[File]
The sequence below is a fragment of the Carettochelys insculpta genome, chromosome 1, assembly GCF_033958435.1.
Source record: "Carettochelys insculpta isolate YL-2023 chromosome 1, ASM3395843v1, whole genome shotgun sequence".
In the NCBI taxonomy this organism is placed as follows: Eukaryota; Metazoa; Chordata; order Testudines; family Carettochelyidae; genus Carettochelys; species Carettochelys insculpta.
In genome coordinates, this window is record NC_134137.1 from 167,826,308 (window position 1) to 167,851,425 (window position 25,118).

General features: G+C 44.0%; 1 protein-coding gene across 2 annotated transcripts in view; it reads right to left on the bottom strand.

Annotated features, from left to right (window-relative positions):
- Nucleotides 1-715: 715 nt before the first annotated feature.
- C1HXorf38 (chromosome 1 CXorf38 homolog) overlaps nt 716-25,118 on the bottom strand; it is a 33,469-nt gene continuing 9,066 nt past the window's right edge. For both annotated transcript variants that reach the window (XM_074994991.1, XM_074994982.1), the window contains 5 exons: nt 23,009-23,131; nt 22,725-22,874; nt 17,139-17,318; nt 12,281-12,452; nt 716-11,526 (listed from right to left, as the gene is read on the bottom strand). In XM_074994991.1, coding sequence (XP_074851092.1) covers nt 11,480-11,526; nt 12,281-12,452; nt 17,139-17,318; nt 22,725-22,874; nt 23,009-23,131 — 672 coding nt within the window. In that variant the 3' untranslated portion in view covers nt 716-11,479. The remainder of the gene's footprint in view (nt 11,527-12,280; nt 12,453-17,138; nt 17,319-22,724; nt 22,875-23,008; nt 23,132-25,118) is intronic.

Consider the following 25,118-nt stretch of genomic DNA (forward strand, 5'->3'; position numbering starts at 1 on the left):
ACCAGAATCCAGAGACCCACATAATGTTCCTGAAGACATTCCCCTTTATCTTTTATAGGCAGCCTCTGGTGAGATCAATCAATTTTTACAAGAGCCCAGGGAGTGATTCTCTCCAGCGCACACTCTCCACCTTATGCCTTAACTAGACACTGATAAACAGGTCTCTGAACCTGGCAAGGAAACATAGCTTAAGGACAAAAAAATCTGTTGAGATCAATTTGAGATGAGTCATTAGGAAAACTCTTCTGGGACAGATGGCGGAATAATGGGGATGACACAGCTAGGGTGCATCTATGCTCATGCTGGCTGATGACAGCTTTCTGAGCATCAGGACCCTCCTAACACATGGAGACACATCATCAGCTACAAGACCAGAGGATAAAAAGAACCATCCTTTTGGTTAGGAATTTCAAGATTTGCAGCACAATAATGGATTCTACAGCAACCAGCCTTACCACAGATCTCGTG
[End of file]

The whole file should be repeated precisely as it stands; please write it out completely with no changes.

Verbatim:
The sequence below is a fragment of the Carettochelys insculpta genome, chromosome 1, assembly GCF_033958435.1.
Source record: "Carettochelys insculpta isolate YL-2023 chromosome 1, ASM3395843v1, whole genome shotgun sequence".
In the NCBI taxonomy this organism is placed as follows: Eukaryota; Metazoa; Chordata; order Testudines; family Carettochelyidae; genus Carettochelys; species Carettochelys insculpta.
In genome coordinates, this window is record NC_134137.1 from 167,826,308 (window position 1) to 167,851,425 (window position 25,118).

General features: G+C 44.0%; 1 protein-coding gene across 2 annotated transcripts in view; it reads right to left on the bottom strand.

Annotated features, from left to right (window-relative positions):
- Nucleotides 1-715: 715 nt before the first annotated feature.
- C1HXorf38 (chromosome 1 CXorf38 homolog) overlaps nt 716-25,118 on the bottom strand; it is a 33,469-nt gene continuing 9,066 nt past the window's right edge. For both annotated transcript variants that reach the window (XM_074994991.1, XM_074994982.1), the window contains 5 exons: nt 23,009-23,131; nt 22,725-22,874; nt 17,139-17,318; nt 12,281-12,452; nt 716-11,526 (listed from right to left, as the gene is read on the bottom strand). In XM_074994991.1, coding sequence (XP_074851092.1) covers nt 11,480-11,526; nt 12,281-12,452; nt 17,139-17,318; nt 22,725-22,874; nt 23,009-23,131 — 672 coding nt within the window. In that variant the 3' untranslated portion in view covers nt 716-11,479. The remainder of the gene's footprint in view (nt 11,527-12,280; nt 12,453-17,138; nt 17,319-22,724; nt 22,875-23,008; nt 23,132-25,118) is intronic.

Consider the following 25,118-nt stretch of genomic DNA (forward strand, 5'->3'; position numbering starts at 1 on the left):
ACCAGAATCCAGAGACCCACATAATGTTCCTGAAGACATTCCCCTTTATCTTTTATAGGCAGCCTCTGGTGAGATCAATCAATTTTTACAAGAGCCCAGGGAGTGATTCTCTCCAGCGCACACTCTCCACCTTATGCCTTAACTAGACACTGATAAACAGGTCTCTGAACCTGGCAAGGAAACATAGCTTAAGGACAAAAAAATCTGTTGAGATCAATTTGAGATGAGTCATTAGGAAAACTCTTCTGGGACAGATGGCGGAATAATGGGGATGACACAGCTAGGGTGCATCTATGCTCATGCTGGCTGATGACAGCTTTCTGAGCATCAGGACCCTCCTAACACATGGAGACACATCATCAGCTACAAGACCAGAGGATAAAAAGAACCATCCTTTTGGTTAGGAATTTCAAGATTTGCAGCACAATAATGGATTCTACAGCAACCAGCCTTACCACAGATCTCGTG